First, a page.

a person may appeal to the Court of Appeal against a decision of the Appeal Tribunal to refuse an application for leave to appeal to the Appeal Tribunal.
  1. [21]
    The meaning of section 150(1) of the QCAT Act is to allow a party to appeal to the Court of Appeal, if the Appeal Tribunal refuses leave to appeal in the first place. That has not yet happened in this matter.
  2. [22]
    It is understandable that these technical procedural steps could be confusing to a party representing themselves, who have not had any legal experience. The owners have in this instance misinterpreted what the sections of the QCAT Act mean.
  3. [23]
    The expression ‘leave to appeal’ arises because the QCAT Act provides that in some matters an appeal may be brought without any further steps, whilst in other cases, leave is first required to bring the appeal. Regard has to be had to the appropriate sections of the QCAT Act in order to determine which requirement is applicable.
  4. [24]
    For convenience, QCAT has a practice of hearing both an ‘application for leave to appeal’ and an ‘appeal’ at the same time, so that the parties do not need to come back for a second hearing. By contrast, in some courts, such as in the High Court of Australia, these are two distinct steps; first there is a hearing for leave to appeal, and that is heard and decided; if leave is granted, the matter is then set down for a separate appeal hearing.
  5. [25]
    The Court of Appeal noted that there is no avenue of appeal to it against an interlocutory decision of the Appeal Tribunal, except as part of any substantive appeal that might be made from the final decision in the QCAT appeal.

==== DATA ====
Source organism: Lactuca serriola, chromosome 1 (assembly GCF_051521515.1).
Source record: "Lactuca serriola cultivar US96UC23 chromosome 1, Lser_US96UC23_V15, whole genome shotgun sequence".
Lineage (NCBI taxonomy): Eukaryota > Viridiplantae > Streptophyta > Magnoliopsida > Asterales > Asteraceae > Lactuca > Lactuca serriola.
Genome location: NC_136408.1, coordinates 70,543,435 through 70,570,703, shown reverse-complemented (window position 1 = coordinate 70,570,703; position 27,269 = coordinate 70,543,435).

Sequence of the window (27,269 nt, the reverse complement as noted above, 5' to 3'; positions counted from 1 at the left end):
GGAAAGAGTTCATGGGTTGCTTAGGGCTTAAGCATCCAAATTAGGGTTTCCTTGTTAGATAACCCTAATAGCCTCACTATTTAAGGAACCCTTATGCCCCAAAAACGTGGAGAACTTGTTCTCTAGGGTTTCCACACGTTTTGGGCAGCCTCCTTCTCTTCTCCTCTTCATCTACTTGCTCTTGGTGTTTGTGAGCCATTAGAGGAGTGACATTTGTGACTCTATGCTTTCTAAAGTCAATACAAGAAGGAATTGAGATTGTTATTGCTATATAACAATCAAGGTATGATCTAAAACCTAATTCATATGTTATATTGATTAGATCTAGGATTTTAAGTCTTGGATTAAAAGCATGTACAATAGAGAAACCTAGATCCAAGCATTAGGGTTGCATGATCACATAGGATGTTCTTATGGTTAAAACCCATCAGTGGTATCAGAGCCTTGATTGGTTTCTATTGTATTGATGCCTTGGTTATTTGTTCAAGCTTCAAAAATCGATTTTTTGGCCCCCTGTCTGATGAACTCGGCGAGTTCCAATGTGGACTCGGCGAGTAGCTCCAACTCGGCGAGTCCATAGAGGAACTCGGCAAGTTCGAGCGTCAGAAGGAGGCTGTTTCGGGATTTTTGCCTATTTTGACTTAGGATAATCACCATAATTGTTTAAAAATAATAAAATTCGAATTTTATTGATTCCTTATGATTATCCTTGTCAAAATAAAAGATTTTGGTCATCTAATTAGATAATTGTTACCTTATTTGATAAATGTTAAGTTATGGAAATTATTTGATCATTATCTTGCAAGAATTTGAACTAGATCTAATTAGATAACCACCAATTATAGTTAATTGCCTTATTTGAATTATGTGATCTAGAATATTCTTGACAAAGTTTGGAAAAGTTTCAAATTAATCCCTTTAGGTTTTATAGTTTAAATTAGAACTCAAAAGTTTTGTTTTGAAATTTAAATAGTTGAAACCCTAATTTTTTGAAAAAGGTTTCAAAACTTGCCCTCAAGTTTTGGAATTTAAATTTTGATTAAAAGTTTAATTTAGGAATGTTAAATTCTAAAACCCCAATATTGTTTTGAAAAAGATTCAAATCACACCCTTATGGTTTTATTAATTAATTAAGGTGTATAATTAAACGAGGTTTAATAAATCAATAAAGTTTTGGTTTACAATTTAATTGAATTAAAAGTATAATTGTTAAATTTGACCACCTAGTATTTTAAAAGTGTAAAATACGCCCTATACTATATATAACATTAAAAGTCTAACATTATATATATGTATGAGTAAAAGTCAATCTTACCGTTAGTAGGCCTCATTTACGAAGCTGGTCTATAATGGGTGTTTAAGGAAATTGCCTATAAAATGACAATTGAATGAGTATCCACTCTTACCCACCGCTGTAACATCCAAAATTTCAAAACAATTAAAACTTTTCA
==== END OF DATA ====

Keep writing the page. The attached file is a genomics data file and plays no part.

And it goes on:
6. [26]
    There is no power in the Appeal Tribunal to hear an appeal from itself.
  7. [27]
    The result is that there is no avenue to appeal an interlocutory decision of the Appeal Tribunal until a final decision or cost-decision is made
  8. [28]
    The applications are misconceived, and I order, pursuant to section 47(1)(a) of the QCAT Act that:
  1. (1)
    The application to extend or shorten a time limit or for waiver of compliance with procedural requirement filed 22 June 2018 is refused.
  2. (2)
    The application for leave to appeal or appeal filed on 22 June 2018 is dismissed.

Footnotes

[1]Alderton and Anor v Wide Bay Constructions Pty Ltd Trading As Dixon Homes Hervey Bay (2018) QCA 149, [6]-[10].

Close

Editorial Notes

  • Published Case Name:

    Simon & Sally Alderton v Wide Bay Constructions Pty Ltd t/as Dixon Homes Hervey Bay

  • Shortened Case Name:

    Alderton & Anor v Wide Bay Constructions Pty Ltd t/as Dixon Homes Hervey Bay

  • MNC:

    [2019] QCATA 2

  • Court:

    QCATA

  • Judge(s):

    Member Paratz

  • Date:

    02 Jan 2019

Litigation History

EventCitation or FileDateNotes
Primary Judgment[2017] QCAT 9028 Mar 2017Applicant's claims dismissed: Member Quinlivan.
Primary Judgment[2017] QCATA 14724 Nov 2017Application in appeal from [2017] QCAT 90 for leave to file fresh evidence refused: Senior Member Howard.
Primary Judgment[2019] QCATA 202 Jan 2019Application for leave to appeal against [2017] QCATA 147 refused as incompetent: Member Paratz.
Notice of Appeal FiledFile Number: Appeal 3204/1821 Mar 2018-
Appeal Determined (QCA)[2018] QCA 14929 Jun 2018Application for extension of time for leave to appeal against [2017] QCATA 147 refused: Sofronoff P and Gotterson JA and Ryan J.
Appeal Determined (QCA)[2019] QCA 8415 May 2019Application for leave to appeal against [2019] QCATA 2 refused: Gotterson JA, McMurdo JA and Mullins J.

Appeal Status

Appeal Determined (QCA)